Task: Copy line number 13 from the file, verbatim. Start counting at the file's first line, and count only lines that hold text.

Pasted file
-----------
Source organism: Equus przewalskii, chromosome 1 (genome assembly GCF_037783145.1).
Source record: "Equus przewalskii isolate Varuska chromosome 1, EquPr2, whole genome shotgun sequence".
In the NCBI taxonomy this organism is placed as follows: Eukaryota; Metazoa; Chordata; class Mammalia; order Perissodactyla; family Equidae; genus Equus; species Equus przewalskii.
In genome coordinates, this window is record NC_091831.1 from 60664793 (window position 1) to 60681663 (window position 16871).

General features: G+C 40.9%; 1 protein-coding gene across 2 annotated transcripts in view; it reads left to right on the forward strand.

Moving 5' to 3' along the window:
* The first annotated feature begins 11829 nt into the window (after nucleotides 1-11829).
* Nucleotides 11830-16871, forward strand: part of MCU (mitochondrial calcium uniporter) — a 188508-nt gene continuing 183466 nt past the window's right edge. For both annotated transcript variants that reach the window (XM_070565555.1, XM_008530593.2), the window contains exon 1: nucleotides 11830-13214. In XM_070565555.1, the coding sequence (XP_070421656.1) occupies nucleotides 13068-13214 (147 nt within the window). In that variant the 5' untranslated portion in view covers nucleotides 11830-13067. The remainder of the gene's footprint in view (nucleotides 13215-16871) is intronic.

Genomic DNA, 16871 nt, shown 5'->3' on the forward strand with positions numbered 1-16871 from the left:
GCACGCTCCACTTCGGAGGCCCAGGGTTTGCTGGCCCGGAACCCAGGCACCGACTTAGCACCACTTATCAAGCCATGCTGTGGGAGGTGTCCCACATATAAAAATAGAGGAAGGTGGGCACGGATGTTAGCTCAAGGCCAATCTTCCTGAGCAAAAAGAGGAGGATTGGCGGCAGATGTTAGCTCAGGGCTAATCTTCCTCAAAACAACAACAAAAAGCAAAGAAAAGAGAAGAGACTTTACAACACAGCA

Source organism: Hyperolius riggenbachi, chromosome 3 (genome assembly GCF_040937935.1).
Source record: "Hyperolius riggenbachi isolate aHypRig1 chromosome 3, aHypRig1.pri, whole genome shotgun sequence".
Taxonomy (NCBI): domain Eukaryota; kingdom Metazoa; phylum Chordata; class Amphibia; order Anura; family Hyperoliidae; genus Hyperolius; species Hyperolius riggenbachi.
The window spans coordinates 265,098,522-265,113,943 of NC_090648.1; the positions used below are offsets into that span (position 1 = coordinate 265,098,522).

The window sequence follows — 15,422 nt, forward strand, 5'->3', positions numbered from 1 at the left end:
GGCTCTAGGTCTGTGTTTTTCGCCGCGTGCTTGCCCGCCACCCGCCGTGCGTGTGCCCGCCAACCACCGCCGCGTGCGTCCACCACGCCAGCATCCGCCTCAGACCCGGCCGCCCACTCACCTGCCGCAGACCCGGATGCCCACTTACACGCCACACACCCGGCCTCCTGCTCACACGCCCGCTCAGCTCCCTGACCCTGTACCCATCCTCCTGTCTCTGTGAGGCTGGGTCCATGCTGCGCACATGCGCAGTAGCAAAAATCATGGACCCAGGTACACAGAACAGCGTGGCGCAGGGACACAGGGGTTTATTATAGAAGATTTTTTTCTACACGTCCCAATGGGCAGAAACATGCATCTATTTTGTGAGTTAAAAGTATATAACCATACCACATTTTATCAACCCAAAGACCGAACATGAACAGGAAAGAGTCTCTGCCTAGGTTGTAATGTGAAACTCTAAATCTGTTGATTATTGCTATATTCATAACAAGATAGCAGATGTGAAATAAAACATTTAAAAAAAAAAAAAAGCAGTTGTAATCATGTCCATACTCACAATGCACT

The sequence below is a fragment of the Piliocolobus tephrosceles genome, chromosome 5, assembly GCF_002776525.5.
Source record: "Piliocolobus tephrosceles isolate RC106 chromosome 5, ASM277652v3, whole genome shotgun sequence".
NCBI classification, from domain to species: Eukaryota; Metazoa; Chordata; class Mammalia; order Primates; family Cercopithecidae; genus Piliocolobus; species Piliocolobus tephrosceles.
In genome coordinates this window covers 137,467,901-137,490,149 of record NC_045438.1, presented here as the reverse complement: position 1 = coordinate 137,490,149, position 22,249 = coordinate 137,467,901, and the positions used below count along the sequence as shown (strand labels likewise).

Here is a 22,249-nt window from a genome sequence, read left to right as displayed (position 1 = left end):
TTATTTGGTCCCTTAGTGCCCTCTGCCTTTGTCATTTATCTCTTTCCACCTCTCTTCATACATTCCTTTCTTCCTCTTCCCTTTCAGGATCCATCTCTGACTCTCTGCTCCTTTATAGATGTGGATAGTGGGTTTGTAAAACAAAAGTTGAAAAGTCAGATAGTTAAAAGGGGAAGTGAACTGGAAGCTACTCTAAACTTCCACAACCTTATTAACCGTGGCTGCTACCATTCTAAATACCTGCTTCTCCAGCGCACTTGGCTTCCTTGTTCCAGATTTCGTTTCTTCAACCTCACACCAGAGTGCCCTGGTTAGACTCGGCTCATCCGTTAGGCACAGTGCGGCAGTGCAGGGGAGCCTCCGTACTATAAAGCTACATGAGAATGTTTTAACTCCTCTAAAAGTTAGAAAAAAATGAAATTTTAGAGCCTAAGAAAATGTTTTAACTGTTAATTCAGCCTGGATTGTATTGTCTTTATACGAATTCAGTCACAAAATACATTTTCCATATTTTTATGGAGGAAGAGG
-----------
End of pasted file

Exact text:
Taxonomy (NCBI): domain Eukaryota; kingdom Metazoa; phylum Chordata; class Amphibia; order Anura; family Hyperoliidae; genus Hyperolius; species Hyperolius riggenbachi.